The South Korean film “Parasite,” shot on ARRI Rental’s ALEXA 65 and lit with SkyPanels, took home four statues from the Academy Awards in 2020: Best Picture, Best Director, Best Original Screenplay, and Best International Feature Film. Apart from being well written and well directed, the multiple Oscar-winning film was also well calculated, down to the smallest light source. DP Kyung-pyo Hong revealed that 97% of the film was produced and installed on set, making almost everything controllable, including the direction and amount of light during each scene. SkyPanel was crucial to the veteran cinematographer’s visual plans as it was used to illuminate all major locations in the film.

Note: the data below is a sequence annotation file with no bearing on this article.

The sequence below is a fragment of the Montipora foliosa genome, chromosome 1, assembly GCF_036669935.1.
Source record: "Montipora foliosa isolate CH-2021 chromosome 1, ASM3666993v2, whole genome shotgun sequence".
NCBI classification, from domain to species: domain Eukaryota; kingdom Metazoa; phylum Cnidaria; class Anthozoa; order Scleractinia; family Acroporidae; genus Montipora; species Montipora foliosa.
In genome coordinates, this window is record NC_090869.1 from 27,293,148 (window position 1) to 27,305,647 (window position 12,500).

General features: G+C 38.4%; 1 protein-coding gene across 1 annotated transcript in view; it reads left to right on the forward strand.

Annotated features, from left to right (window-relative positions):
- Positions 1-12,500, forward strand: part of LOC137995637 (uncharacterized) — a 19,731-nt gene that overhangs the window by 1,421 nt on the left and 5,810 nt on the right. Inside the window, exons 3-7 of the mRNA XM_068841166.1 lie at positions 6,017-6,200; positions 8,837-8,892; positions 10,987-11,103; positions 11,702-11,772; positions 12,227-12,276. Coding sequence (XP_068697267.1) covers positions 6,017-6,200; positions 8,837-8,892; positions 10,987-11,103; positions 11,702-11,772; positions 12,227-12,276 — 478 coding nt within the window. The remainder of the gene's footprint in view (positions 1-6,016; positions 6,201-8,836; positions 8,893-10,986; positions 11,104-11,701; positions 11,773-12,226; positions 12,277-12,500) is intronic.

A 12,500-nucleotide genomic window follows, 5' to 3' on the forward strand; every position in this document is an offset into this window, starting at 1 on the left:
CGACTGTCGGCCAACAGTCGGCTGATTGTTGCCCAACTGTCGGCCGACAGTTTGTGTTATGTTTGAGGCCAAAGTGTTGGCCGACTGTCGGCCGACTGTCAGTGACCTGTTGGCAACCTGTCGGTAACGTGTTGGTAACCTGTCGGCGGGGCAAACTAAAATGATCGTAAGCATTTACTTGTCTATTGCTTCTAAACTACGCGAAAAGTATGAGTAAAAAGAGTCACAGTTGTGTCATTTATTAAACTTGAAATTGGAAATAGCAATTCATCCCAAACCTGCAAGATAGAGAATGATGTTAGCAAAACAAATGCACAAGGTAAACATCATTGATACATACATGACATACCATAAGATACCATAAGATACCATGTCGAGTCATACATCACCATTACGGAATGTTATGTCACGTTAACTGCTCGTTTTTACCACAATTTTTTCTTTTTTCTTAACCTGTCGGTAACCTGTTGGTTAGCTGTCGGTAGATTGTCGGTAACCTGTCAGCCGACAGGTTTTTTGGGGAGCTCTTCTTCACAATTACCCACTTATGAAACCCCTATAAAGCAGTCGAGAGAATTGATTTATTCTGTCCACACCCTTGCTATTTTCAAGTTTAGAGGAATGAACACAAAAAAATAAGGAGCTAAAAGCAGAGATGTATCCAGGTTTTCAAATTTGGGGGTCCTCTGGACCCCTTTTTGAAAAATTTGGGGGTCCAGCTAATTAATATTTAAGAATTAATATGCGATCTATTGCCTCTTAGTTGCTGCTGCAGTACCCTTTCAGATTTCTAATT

Did lighting play a big role in your visual approach to the worlds of wealth and poverty portrayed in the film?
In the screenplay, there was already a clear difference between the two families in terms of color and light. This contrast was even more apparent in each of their homes. For the less-fortunate Kim household’s semi-basement, we installed low-end greenish fluorescent and tungsten incandescent lamps—the kinds that are usually used as practical lights. We also used very minimal natural lighting. There were days when we had to wait for the right time, so the perfect amount of sunlight would hit the set. In comparison, the Park family mansion was purposely built on a spacious set with vast amounts of sunlight to create a luxurious atmosphere. We also chose expensive indoor luminaires that would add to the lavish feel of the house.